- 2022 forecast revised down by 0.6 percentage points on projections in March
- This year’s forecast for Ukraine is now negative growth of 30 per cent
- Inflation reaching levels not seen since the 2008 financial crisis
The European Bank for Reconstruction and Development (EBRD) is predicting a greater economic slowdown and more inflationary pressure in its regions as a result of the war on Ukraine.
The Bank’s new research also suggests that Ukraine’s economy will shrink even more than was forecast earlier in the conflict.
According to the EBRD’s latest Regional Economic Prospects report, published today, output across its regions is still expected to grow by 1.1 per cent this year. But this amounts to a 0.6 percentage point downwards revision when compared with forecasts released as recently as late March.
Growth in these regions will recover to 4.7 per cent in 2023 but this still reflects another revision downwards - of 0.3 percentage points - since earlier in the spring.
The 2022 forecast for the Ukrainian economy is now for negative growth of 30 per cent. The projection at the end of March was minus 20 per cent.
GDP growth in Ukraine is forecast to bounce back to 25 per cent next year but this assumes that substantial reconstruction work is by then already underway. How long the hostilities last, the shape of any post-war settlement, the extent of reconstruction and how many refugees return home will also influence the recovery’s speed.
All forecasts for this year and next are vulnerable to major downside risks in the event that the scale of the war expands or the flow of exports of gas or other commodities from Russia is more restricted.
Should gas supplies be further disrupted, for example, output per capita in the EBRD regions in 2022 could be 2.3 per cent lower than the baseline scenario and 2 per cent lower in 2023.
EBRD Chief Economist Beata Javorcik said: “Only last November we were predicting growth of 3.8 per cent across our regions for this year. But at the time we described last year’s recovery and its momentum into 2022 as bitter sweet, tainted by worries over high commodity prices.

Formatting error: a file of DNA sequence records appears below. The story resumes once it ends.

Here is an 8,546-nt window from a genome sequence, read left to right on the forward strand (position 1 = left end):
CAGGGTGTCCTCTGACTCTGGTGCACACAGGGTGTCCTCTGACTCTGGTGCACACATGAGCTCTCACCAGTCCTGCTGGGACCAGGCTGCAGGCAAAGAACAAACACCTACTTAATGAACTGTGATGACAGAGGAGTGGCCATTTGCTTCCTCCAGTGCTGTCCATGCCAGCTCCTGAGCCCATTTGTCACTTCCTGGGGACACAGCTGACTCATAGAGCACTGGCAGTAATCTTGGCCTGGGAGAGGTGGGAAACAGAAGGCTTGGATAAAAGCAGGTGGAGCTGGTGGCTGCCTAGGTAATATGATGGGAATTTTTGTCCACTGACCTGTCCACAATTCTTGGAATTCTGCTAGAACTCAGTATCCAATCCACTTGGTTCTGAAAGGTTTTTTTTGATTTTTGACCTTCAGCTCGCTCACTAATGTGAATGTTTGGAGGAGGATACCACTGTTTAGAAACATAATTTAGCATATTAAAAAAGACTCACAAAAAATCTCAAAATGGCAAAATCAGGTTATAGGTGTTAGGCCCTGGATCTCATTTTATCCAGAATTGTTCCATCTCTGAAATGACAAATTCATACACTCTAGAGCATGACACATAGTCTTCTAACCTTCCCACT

“The situation now is more concerning still, with new rises in food and energy prices, driven by Russia’s war on Ukraine, further stoking inflation.
“And, as we well know, poorer households suffer even higher rates of inflation than others because food and energy account for a larger share of their domestic budgets.”
The new Regional Economic Prospects projections paint a picture of the countries where the EBRD invests buffeted by the return of runaway prices, with, in March, average inflation reaching 11.9 per cent, close to the figure last recorded in the midst of the financial crisis in late 2008.
Oil prices are elevated and gas prices in Europe are above historical highs and around four times the level in the United States, putting European producers at a disadvantage.
Prices of wheat, corn, soybeans and other agricultural commodities have also risen rapidly.
Many economies in the EBRD regions are highly dependent on gas in their energy mix, while some economies in the Caucasus and southern and eastern Mediterranean rely heavily on wheat imports and have historically sourced wheat from both Russia and Ukraine.
Besides the impact of high food, energy and metals prices, some economies in the EBRD regions are also vulnerable thanks to trade, tourism and migration-remittance links to Russia.
Russia is an important trade partner for some economies in the Caucasus and to a lesser extent in the Baltics and Central Asia.
Central Europe is also closely integrated with Ukraine through their shared manufacturing supply chains.
Economies in Central Asia are vulnerable to drops in remittances from Russia, as migrants return home, the rouble faces limited convertibility and flight connections are reduced.
In 2019, spending by Russian tourists amounted to between 1 and 2 per cent of GDP in Estonia, Montenegro, and the three Caucasus countries.